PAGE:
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B12

B12

B12

B12 is an essential vitamin with roles throughout the body. It is needed for the development and maintenance of a healthy nervous system, the production of DNA and formation of red blood cells.

A severe B12 deficiency results in pernicious anemia, which can be picked up by a blood test. But the less dramatic symptoms of a B12 deficiency may include muscle weakness, fatigue, shakiness, unsteady gait, incontinence, low blood pressure, depression and other mood disorders, and cognitive problems like poor memory.

Labs differ in what they consider normal, but most authorities say a deficiency occurs when B12 levels in adults fall below 250 picograms per milliliter of blood serum.  In Japan, the lowest acceptable level for vitamin B12 is 550 pg/mL.

Like all B vitamins, B12 is water-soluble, but the body stores extra B12 in the liver and other tissues. Even if dietary sources are inadequate for some time, a serum deficiency may not show up for years.

Sources:

This vitamin occurs naturally in a number of food types derived from animals such as eggs, milk, meat, and fish.  It is not easily absorbed by the human body from plant foods.

It is actively present in the human body in the form of Adenosylcobalamin and Methylcobalamin.

Synthetic forms of the vitamin are produced from bacterial enzymes and include Cyanocobalamin and Hydroxocobalamin.

You can find B12 supplements available via Injections, Sublingual (a pill that is placed to dissolve under the tongue to diffuse into the blood through the tissue in that area), Nasal Spray, Liquid, Skin Patches, or Pill.

Consider the source (form of B12) of the supplement type you choose.  Many articles recommend Methycobalamin.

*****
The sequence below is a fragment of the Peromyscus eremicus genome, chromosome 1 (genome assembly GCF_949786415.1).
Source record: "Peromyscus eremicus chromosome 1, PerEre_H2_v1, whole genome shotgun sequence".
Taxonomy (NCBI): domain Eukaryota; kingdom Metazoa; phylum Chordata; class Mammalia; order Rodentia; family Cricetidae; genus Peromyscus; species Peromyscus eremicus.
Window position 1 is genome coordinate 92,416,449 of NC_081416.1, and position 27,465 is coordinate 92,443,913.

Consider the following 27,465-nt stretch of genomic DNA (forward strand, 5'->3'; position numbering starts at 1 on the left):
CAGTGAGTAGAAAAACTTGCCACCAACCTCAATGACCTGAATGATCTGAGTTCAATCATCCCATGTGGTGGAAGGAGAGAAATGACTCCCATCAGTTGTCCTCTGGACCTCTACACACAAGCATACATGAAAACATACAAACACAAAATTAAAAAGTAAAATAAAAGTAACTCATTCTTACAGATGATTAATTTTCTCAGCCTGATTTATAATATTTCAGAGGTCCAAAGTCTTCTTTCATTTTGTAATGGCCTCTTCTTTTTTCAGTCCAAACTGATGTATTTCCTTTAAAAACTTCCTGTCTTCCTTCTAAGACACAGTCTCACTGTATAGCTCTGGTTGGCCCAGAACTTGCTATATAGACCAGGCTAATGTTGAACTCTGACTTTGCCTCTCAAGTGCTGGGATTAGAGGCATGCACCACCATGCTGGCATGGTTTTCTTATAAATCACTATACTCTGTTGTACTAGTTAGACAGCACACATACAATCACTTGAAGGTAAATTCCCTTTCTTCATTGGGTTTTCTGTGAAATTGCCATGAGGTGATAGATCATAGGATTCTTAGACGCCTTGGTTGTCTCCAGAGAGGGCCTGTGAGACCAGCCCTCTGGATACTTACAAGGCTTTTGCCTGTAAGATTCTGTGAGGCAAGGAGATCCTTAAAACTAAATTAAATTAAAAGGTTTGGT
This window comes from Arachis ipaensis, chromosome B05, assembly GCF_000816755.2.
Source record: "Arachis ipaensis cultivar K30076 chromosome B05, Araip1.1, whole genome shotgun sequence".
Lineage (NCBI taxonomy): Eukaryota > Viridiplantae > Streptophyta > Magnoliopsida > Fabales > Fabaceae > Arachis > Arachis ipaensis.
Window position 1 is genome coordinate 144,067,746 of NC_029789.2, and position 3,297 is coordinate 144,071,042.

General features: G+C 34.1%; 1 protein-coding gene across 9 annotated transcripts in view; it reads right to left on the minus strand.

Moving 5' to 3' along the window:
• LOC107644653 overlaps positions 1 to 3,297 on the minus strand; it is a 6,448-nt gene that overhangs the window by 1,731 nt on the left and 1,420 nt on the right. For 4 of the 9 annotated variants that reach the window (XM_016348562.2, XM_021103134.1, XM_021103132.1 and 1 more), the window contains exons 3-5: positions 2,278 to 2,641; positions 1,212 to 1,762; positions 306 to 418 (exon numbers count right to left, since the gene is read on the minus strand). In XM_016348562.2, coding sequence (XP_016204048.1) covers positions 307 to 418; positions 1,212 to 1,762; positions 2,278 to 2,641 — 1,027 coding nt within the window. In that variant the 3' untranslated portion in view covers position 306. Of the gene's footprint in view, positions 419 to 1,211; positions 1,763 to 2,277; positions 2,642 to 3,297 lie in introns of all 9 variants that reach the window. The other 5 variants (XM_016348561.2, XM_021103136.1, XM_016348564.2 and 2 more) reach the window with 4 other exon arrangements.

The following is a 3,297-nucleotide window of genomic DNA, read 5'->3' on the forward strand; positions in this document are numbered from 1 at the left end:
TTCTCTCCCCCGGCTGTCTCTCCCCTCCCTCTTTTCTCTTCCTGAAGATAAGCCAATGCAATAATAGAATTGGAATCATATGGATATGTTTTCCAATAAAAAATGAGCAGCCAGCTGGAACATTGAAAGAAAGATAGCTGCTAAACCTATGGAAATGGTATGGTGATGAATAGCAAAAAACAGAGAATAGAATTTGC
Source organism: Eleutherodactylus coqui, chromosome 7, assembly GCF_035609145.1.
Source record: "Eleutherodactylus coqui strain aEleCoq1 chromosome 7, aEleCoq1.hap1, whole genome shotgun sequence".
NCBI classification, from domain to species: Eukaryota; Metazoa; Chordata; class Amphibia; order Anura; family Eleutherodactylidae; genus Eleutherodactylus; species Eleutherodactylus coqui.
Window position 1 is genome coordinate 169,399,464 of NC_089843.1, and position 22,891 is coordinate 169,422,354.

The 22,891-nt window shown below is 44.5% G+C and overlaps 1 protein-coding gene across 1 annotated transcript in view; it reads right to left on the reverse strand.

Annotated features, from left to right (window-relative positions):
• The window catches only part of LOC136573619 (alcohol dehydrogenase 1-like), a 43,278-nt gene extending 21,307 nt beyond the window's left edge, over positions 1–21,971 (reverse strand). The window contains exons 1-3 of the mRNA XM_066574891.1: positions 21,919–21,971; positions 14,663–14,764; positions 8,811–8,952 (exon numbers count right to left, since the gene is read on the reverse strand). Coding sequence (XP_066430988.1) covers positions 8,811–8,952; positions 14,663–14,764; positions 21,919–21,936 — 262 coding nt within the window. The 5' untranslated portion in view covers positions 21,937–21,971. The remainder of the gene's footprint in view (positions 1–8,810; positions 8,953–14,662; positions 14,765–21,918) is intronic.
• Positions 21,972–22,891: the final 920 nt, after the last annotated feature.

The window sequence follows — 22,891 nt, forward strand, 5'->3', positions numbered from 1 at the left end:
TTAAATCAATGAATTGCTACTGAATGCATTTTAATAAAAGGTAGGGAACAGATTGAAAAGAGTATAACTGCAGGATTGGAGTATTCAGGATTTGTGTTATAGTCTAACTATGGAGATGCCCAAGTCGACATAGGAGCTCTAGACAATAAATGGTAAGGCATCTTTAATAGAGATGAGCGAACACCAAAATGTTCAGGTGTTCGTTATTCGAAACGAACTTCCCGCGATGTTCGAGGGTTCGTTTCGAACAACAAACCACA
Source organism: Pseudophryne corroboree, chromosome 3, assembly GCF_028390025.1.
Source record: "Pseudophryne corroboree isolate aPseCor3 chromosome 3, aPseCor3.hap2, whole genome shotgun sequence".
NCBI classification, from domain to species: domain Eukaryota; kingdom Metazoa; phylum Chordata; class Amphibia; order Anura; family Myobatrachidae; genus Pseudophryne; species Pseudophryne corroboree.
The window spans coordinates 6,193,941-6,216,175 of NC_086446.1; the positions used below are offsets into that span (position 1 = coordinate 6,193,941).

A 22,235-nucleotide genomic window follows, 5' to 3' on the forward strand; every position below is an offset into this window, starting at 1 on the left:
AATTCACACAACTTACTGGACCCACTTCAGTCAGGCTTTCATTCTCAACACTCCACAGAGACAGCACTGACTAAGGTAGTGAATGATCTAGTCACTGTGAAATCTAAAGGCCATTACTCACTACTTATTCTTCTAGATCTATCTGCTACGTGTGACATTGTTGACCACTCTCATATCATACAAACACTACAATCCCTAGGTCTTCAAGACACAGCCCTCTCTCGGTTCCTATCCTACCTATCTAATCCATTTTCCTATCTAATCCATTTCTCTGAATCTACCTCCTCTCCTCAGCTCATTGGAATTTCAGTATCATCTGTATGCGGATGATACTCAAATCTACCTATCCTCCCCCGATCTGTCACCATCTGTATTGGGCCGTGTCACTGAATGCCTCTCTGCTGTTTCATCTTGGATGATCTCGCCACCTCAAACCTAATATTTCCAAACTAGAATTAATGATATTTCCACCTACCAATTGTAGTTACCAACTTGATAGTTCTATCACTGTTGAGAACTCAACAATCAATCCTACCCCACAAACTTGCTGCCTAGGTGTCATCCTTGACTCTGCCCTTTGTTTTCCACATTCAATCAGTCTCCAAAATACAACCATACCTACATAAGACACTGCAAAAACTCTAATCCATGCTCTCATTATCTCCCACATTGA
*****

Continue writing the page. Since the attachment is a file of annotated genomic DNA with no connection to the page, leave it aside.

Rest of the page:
B-12 Injections:

Hydroxocobalamin – Synthetic form.  It is produced by bacteria (in a lab).  It can stay longer in the body so there’s no urgency of frequent injections. This can be an aid in treating cyanide poisoning.  It doesn’t hesitate to have contact with cyanide molecule, so it evolves into cyanocobalamin to be able to be disposed outside the body in form of urine.

Cyanocobalamin – Synthetic form.  This is the most common injection form of B12.  Its popularity is due to its sturdy structure of its molecule. Its durability makes it resistant to any air-damage. Once it is ingested, it turns into cyanide.  The little cyanide portion will pass out from the body and cyanocobalamin will be converted into methycobalamin. That process will be impossible when there’s toxin and heavy metals in the liver that mostly happen among smokers.

Methycobalamin – Natural form.  Dwells actively within the body. It can be bio-available among smokers as it had been replaced by a methyl group.

Adenosylcobalamin – Natural form.  It has an active B12 molecule that can be found in the body.

Interactions:

Folic acid can cover up vitamin B12 deficiency.  It is best to check your vitamin B12 levels before you start taking folic acid.

Potassium supplements can reduce absorption of vitamin B12 in some people.

Early research suggests that vitamin C supplements can destroy dietary vitamin B12.  To stay on the safe side, take vitamin C supplements at least 2 hours after meals.

Please read the NY Times article in full.  It tells  a story of a woman diagnosed with early Alzheimer’s due to her poor memory then proven false with a B12 blood test.  Her levels of B12 were below normal, symptoms of this deficiency mimicked the onset of Alzheimer’s.

Quoted from Sources:
nytimes.com – Vitamin B12 Deficiency Symptoms can Mimic

wikipedia.org – Vitamin B12 Deficiency
www.nlm.nih.gov/medlineplus – What is B12
articlestatus.com – B-12 injection
wisegeek.com – Adenosylcobalamin

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